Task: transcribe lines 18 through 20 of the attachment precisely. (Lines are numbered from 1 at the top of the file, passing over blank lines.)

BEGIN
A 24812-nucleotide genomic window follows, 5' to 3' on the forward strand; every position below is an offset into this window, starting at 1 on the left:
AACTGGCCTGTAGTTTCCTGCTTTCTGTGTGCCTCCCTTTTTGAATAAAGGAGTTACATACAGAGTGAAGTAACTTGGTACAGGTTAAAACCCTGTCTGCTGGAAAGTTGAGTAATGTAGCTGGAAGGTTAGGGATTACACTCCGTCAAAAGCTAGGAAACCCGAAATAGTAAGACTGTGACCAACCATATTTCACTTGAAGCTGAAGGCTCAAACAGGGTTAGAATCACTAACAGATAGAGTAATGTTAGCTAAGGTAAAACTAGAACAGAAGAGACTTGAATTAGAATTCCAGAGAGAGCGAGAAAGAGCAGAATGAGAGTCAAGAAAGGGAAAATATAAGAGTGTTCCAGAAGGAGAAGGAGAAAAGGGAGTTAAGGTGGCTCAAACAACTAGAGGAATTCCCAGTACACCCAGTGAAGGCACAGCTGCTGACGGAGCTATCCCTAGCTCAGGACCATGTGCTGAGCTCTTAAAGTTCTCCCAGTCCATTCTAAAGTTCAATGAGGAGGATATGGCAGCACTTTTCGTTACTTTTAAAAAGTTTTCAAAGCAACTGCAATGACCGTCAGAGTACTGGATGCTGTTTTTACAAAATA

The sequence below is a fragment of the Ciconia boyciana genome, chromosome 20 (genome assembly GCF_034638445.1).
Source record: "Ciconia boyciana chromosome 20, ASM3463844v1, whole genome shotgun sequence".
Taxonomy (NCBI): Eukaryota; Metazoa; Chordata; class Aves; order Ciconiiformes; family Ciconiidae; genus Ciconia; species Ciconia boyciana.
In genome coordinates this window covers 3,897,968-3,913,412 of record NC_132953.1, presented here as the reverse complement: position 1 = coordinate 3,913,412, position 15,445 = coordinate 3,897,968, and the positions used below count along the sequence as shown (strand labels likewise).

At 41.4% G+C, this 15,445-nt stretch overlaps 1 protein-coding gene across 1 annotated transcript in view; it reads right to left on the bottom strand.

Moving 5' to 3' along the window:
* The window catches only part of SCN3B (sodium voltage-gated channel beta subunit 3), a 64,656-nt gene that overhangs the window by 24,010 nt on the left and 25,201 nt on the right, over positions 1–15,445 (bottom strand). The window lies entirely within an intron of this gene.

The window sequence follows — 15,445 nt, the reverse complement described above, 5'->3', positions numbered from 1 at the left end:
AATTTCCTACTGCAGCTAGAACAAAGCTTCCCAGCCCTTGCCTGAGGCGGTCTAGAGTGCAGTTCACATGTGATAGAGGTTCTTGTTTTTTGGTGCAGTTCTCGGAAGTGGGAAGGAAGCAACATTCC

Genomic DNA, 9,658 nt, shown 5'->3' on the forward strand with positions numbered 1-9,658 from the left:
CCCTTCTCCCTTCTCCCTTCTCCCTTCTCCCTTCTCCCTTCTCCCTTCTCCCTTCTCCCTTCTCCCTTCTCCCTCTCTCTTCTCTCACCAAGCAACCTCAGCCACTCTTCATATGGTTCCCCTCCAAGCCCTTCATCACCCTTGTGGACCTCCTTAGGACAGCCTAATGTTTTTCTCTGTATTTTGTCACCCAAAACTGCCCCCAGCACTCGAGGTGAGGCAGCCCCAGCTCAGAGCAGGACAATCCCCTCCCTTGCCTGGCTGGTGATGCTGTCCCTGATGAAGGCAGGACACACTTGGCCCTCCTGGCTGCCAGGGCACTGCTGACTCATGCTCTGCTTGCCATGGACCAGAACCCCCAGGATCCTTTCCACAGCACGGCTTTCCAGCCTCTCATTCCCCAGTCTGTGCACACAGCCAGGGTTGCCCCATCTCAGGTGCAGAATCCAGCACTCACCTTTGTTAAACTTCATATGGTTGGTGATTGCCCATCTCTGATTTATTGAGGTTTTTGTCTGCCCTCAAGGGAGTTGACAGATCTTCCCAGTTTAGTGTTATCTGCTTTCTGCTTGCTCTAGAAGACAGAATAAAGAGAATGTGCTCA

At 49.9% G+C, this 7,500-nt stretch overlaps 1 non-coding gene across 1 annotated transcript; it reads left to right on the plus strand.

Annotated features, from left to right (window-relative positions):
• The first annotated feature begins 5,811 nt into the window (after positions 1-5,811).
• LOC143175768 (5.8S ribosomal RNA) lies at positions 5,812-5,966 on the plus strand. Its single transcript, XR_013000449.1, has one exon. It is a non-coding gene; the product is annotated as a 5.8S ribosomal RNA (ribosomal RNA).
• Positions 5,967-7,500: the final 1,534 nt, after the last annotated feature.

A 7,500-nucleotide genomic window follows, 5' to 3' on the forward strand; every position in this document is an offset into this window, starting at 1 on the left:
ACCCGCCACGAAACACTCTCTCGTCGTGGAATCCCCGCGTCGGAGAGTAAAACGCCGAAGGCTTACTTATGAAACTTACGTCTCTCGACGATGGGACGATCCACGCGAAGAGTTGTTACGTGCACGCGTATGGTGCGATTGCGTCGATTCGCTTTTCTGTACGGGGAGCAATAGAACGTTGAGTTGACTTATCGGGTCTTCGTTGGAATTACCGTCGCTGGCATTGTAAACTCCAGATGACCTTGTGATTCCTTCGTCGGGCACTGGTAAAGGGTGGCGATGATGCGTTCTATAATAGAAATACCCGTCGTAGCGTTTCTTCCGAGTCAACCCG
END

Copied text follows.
• Positions 5,967-7,500: the final 1,534 nt, after the last annotated feature.

A 7,500-nucleotide genomic window follows, 5' to 3' on the forward strand; every position in this document is an offset into this window, starting at 1 on the left:
ACCCGCCACGAAACACTCTCTCGTCGTGGAATCCCCGCGTCGGAGAGTAAAACGCCGAAGGCTTACTTATGAAACTTACGTCTCTCGACGATGGGACGATCCACGCGAAGAGTTGTTACGTGCACGCGTATGGTGCGATTGCGTCGATTCGCTTTTCTGTACGGGGAGCAATAGAACGTTGAGTTGACTTATCGGGTCTTCGTTGGAATTACCGTCGCTGGCATTGTAAACTCCAGATGACCTTGTGATTCCTTCGTCGGGCACTGGTAAAGGGTGGCGATGATGCGTTCTATAATAGAAATACCCGTCGTAGCGTTTCTTCCGAGTCAACCCG